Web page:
Throughout each vignette — a prelude and uplifting epilogue bookending sections exploring personal barriers in an intimate relationship, communal barriers between nativist communities, and religious barriers which have, for centuries, incited violence around the world — elders Deboo and Rajagopalan weave their portions throughout series of geometric ensemble dances, and a few duets and solos. Likewise, Wagamare breezes on and off underneath his full-sized puppet, with an unbelievable degree of nuance and dexterity.
A smaller puppet makes appearances in the prelude and epilogue, operated by contemporary dancer and puppeteer Shamsul Shams. Shams also joins in for much of the group dancing; beside Natya’s expert Bharatanatyam dancers, his is a sort of “fake it ‘til you make it” approach, often skipping out entirely on the footwork and mimicking his castmates from the back row.
At first, this was really distracting. Shams is a vibrant and dynamic performer in his own style — apparent in duets with Asha Rowland and Emma Draves. But otherwise tight unisons were pulled out of sync in strictly Bharatanatyam sections. I wondered, aghast, at such an oversight, but then started to observe that throwing a wrench at conformity allowed me to see each Natya dancer individually, and notice the nuances of each in their performance. I saw, like never before, Rowland’s long limbs, the subtle embodiment of Draves’ varied training in ballet and modern, Vidya Govind’s radiant precision, Vinay Srinivasan’s tenacious expressivity and Shantha Nair’s earthly pragmatism. (A disclosure: Asha Rowland is a student at Loyola University Chicago, where I am a faculty member.)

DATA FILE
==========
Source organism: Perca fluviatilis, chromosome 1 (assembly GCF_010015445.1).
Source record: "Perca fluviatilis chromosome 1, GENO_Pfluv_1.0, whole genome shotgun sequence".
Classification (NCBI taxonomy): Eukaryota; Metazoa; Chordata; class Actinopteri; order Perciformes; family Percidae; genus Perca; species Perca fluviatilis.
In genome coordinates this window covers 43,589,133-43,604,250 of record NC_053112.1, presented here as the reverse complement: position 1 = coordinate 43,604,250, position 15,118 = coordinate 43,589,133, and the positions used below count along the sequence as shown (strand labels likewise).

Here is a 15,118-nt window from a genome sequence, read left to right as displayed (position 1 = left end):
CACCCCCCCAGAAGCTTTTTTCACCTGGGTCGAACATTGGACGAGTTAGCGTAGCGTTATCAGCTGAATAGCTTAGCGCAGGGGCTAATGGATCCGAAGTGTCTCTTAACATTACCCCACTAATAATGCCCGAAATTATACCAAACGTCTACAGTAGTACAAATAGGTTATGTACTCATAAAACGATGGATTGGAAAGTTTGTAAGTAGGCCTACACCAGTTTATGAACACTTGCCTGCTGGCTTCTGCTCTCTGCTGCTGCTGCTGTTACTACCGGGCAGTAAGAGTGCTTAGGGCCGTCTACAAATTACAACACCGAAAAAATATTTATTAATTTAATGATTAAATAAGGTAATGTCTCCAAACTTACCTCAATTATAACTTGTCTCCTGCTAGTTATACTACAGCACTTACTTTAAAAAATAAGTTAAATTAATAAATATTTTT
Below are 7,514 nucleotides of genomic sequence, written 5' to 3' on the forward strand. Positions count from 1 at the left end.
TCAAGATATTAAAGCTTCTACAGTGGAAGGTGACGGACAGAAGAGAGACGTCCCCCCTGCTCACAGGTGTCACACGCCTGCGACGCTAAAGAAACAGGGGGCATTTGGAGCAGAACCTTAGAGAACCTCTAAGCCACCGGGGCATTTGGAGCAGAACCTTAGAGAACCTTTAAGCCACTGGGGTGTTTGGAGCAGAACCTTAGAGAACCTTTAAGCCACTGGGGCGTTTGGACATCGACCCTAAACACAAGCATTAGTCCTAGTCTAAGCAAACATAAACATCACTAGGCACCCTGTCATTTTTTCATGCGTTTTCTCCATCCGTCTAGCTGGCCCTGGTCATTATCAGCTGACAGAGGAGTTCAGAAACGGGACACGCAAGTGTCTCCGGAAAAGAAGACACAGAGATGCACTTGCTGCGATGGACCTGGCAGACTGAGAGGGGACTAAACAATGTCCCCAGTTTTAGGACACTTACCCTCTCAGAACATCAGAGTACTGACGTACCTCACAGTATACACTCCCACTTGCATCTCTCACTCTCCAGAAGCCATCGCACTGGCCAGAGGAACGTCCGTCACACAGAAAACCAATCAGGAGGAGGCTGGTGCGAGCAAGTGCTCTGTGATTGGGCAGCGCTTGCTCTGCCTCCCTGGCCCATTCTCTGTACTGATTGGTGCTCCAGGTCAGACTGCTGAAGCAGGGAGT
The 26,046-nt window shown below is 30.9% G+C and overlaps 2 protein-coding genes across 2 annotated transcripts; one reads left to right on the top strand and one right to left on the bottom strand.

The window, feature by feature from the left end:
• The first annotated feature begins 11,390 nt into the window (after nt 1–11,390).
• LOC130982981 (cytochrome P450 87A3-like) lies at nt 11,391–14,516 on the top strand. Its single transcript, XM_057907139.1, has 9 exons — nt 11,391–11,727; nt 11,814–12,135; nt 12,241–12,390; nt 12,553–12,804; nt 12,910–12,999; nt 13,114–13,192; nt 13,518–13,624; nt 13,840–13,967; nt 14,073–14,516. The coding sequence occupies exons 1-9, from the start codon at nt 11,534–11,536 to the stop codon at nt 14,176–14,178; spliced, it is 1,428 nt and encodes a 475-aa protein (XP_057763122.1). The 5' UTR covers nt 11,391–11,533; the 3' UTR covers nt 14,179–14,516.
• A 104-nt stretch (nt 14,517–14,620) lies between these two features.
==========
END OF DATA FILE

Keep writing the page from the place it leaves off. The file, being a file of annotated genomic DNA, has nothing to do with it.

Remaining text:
They are a multicultural clan who bring a bit of themselves to traditions which span thousands of years, asking: What is within these ancient music, dance, and scriptures that apply to a globalist society today?
It’s not as simple as abolishing the cultural beliefs and ideologies that make us who we are, or abandoning roots and traditions, but about hearing others and finding the things that make us similar. This was so blatantly clear to me in “Inai’s” exquisite music score, composed by the renowned Carnatic vocalist Sikkil Gurucharan. Gurucharan sings live, joined by Bharatanatyam violinist Sri Kalaiarasan Ramanthan; percussionist Sri G. Vijayaraghavan playing mridangam, a double-sided drum, and reciting vocal rhythms from scripture called Konnakol; and George Brooks, a saxophonist who combines South Asian influences with American jazz music.
It’s an extraordinary collaboration, with the timbres of Brooks’ soprano and tenor saxes melding with the gorgeous tone of Gurucharan’s velvet voice and resonating vibratos from Ramanthan’s violin. And it’s grounded by the rhythm of Vijayaraghavan’s voice and drums, echoed by the feet of the dancers onstage. It’s so beautiful, you can’t help but smile — the dancers, too — even though “Inai” delves into some tricky and potentially cantankerous territory which is likely to raise the noses of Bharanatyam purists. And that’s kind of the point.